The pandemic has accelerated technology adoption cross sectors, driving disruptive innovation through tech enabled solutions. The Medical supply chain is one such area that has embraced several tech enabled solutions in order to address the unique demands during the first and second wave of the pandemic. From life-saving medicines, and essential neutraceuticals to oxygen concentrates and surgical materials vital for COVID Frontline workers and doctors, to handling the effective supply chain for temperature sensitive vaccines across the nook and corner of the country, the Indian Pharmaceutical and healthcare supply chain has been a strong pillar in the fight against the pandemic. Additionally, driven by the rise in medical and pharma supply chain, the national cold chain sector is expected to grow at over 20% CAGR by 2025, as per a recent report by JLL.
Listed here are 5 key technologies trends that are increasingly changing the Medical Supply Chain in the country and are set to shape the sector, over the coming years.
1. Big Data: Like in the other sectors, Big Data in the medical supply chain has been disrupting traditional practicing and helping introduce solutions that are smarter, cost effective and enhance speed and efficiency of the supply chain network. By leveraging data analytics, blockchain, and AI, one can forecast demands and plan for consolidation of shipments based on special transit infrastructure requirements, like temperature control needs, location and urgency. Additionally, this data can also be used for route optimisation, to ensure the fastest and most cost-effective route can be undertaken for the shipment.
2. Blockchain: This is one technology that has rapidly gained acceptance and popularity across sectors, in a short span of time. What started out as a crypto currency infrastructure, is now playing a vital role in not just BFSI but also healthcare and medical supply chain technology. During the pandemic and afterwards for vaccine supply chains, there has been an extensive network of national and international networks where shipments are set to change hands at multiple locations before actually reaching their destination. With blockchain, it is now possible to monitor, streamline, and build an efficient and integrated supply chain that is well regulated, throughout its journey. It also helps build transparency to ensure that all the mandatory standards for transportation of medical supplies are adequately followed, at each step of the journey. Blockchain enabled virtual ledgers help keep tabs on the movement of the shipment at every node across the network, registering its condition and handling, making it easy to spot, report and rectify any mishandling or delay.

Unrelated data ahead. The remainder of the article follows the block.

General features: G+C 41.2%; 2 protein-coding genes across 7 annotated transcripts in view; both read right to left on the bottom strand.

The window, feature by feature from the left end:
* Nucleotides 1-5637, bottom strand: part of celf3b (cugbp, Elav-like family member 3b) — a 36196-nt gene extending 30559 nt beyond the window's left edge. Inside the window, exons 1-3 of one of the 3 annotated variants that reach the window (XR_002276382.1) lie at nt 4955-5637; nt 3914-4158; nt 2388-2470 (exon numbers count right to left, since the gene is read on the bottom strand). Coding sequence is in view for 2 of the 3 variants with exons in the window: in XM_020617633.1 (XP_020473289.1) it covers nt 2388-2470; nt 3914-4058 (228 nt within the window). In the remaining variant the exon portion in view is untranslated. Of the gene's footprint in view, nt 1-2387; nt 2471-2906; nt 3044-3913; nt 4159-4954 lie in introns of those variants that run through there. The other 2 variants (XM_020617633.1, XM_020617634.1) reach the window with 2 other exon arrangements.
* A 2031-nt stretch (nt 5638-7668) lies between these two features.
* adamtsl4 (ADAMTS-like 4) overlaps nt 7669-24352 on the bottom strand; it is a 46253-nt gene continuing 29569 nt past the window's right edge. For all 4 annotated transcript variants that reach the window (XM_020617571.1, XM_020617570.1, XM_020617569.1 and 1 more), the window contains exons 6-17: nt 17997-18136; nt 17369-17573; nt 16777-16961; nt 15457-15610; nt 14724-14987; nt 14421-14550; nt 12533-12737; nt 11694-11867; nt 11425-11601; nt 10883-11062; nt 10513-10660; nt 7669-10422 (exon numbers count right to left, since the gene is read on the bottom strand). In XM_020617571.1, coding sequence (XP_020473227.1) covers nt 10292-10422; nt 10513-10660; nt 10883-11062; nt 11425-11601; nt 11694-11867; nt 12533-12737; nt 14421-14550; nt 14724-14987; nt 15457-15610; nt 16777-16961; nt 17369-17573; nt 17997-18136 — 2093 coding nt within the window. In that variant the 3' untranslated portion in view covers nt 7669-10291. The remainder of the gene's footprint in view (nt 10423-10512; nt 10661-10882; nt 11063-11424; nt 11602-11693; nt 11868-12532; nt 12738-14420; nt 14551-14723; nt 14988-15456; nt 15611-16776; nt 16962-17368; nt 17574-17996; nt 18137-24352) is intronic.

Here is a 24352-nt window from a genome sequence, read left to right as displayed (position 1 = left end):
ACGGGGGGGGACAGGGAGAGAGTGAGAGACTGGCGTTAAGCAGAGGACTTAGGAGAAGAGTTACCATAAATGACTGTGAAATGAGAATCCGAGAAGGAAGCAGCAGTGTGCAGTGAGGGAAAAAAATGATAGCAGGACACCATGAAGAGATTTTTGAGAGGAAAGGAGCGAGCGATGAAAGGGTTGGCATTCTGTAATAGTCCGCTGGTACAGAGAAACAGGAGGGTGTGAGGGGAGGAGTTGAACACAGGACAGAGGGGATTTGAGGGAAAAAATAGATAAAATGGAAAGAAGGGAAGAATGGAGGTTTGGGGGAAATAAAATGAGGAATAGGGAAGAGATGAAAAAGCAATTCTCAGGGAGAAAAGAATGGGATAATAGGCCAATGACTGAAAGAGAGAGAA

3. Drone Deliveries: Although recently approved for use in India, Drone based deliveries are being adopted, although with caution, across the country. With faster turnaround time and less dependency on human intervention, Drones are also offering accuracy and reliability, traceability, letter instances of errors, and facilitating contact less deliveries, making them ideal modes for last mile deliveries. Although there are a few challenges, the use of drones for delivery of vaccines and medicines, will be a game changer in improving accesses to medicines and vaccines, in time.
4. AI, Robotics and Internet of Things (IoT): A large part of an efficient supply chain is storage and warehouse management, especially temperature controlled/ cold storage facilities. These have been of vital significance in the case of pharma and medical supply chains, especially for plasma and vaccines. An integrated Warehouse automation system, that utilises the best of AI, Robotics and IoT enabled devices, can help monitor the accurate temperature controlled storage environment, drive energy optimisation and enable workers to keep stock, log arrival and departure of shipments, predict and report any probable damage and help keep the warehouse efficiently functioning, 24×7, with little human interference. AI and IoT have also been implemented in tracking and monitoring movement of shipment, real time updates and route optimisation.
5. Cloud Computing: This is perhaps one of the most underrated technology innovation that has helped businesses and people across the globe, to work from a safe remote location, thus keeping the wheel of money, moving. In line with this thought, Cloud computing is also hugely being leveraged by the logistic and supply chain companies, so as to enable employees across a complicated and vast network, to connect and engage, on a safer platform. Cloud computing enabled technology infrastructure is also the base of all emerging technology applications, and thus making it a vital cornerstone in the digital adoption of the modern supply chain.
While all of the above factors are key drivers for growth of the sector, largely brought about due to the global pandemic, the renewed push for manufacturing and vocal for local initiatives are going further to ensure there is a continuous impetus for growth, in the post COVID era.
By Cyrus Katagara, Partner – Jeena & Company.
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